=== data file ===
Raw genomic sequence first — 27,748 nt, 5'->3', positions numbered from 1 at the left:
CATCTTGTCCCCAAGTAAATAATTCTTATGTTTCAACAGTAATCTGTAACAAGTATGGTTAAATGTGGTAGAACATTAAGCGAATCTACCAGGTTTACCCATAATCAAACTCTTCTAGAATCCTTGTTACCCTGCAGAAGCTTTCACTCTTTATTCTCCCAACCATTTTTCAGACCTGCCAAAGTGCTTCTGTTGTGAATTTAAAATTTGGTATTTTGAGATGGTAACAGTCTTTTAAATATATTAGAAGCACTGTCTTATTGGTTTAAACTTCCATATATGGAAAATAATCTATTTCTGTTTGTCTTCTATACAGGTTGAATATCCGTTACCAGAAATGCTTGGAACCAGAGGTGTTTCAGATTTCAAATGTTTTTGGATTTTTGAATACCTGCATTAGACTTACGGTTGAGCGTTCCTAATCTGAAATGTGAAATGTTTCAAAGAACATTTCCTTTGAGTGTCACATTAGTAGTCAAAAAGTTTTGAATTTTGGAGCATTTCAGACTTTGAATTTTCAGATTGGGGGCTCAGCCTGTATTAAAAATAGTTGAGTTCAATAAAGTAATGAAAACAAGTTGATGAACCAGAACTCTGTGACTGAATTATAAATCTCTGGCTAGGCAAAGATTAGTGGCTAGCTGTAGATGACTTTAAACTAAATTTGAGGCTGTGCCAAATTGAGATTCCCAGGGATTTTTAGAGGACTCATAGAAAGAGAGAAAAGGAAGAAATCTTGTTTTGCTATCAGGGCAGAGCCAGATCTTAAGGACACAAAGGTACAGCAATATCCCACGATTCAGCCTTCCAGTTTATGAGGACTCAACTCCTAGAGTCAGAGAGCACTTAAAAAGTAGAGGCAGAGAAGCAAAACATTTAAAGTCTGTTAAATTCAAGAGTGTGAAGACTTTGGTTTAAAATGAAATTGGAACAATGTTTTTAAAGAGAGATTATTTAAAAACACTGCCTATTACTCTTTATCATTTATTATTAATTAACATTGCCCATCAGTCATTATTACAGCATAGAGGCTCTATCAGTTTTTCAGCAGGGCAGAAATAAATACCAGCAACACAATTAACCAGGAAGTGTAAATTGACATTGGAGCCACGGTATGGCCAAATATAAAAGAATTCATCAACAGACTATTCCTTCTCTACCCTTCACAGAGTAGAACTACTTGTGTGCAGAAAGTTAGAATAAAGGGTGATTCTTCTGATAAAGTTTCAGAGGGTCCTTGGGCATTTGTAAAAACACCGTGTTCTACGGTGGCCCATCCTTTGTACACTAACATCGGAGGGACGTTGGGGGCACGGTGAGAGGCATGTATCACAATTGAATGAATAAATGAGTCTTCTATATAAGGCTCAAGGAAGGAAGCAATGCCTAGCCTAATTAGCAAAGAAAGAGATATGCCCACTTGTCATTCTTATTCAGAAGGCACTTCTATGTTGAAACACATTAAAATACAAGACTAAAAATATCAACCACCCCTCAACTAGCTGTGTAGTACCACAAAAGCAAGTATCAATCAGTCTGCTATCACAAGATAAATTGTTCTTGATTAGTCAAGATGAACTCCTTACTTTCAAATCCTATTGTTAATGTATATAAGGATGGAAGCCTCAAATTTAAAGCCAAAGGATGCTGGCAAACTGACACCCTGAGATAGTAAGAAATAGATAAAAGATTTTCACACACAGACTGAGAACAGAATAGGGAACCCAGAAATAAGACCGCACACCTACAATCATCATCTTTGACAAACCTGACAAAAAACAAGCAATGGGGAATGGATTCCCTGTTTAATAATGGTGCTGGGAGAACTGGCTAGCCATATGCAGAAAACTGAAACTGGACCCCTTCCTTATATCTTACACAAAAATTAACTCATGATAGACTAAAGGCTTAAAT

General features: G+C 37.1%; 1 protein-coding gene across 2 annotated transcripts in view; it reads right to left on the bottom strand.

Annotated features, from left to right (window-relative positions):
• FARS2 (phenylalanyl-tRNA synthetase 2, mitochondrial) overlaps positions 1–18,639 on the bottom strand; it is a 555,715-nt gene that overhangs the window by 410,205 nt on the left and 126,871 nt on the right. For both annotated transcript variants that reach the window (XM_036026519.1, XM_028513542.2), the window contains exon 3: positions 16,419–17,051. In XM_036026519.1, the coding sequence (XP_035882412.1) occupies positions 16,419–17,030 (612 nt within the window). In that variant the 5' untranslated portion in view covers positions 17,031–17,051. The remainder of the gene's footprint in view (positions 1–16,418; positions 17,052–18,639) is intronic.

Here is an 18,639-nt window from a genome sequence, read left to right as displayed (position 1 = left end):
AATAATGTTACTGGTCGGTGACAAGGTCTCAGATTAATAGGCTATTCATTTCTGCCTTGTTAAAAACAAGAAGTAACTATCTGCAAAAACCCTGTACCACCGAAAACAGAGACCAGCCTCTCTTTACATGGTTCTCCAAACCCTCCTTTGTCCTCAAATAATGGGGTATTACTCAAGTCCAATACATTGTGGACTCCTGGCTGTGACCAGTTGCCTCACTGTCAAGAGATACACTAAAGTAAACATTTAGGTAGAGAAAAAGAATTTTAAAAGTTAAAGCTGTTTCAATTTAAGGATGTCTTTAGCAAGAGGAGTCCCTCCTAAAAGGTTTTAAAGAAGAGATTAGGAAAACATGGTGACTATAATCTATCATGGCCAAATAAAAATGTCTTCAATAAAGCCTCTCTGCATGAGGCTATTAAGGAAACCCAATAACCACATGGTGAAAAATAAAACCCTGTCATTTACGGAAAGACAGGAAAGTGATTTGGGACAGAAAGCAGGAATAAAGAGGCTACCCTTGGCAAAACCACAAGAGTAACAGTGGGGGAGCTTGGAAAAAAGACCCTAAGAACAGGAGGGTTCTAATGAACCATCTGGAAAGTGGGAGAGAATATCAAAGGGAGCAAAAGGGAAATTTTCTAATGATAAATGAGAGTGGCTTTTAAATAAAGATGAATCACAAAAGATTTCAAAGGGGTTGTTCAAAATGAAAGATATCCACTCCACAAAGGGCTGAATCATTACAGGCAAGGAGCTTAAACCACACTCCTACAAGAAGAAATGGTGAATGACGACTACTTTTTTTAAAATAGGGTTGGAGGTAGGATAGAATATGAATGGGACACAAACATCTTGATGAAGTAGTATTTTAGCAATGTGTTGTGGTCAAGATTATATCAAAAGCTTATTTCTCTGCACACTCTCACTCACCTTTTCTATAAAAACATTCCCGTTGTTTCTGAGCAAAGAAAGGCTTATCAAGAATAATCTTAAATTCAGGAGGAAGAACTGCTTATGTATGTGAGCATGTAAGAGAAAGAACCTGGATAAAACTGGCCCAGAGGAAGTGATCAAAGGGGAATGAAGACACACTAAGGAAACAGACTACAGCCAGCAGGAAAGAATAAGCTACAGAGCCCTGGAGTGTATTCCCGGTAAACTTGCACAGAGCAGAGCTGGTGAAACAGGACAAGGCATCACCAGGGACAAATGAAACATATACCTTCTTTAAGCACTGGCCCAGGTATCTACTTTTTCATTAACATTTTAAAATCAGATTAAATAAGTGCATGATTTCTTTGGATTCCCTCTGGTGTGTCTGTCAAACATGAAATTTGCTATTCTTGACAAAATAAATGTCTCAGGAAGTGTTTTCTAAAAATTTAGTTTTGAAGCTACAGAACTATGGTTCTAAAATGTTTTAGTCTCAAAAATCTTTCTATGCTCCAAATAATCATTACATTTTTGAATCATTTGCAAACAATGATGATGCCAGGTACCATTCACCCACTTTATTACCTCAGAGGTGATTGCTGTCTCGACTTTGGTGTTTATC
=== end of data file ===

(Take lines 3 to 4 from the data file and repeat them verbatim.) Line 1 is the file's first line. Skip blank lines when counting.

General features: G+C 37.1%; 1 protein-coding gene across 2 annotated transcripts in view; it reads right to left on the bottom strand.

Annotated features, from left to right (window-relative positions):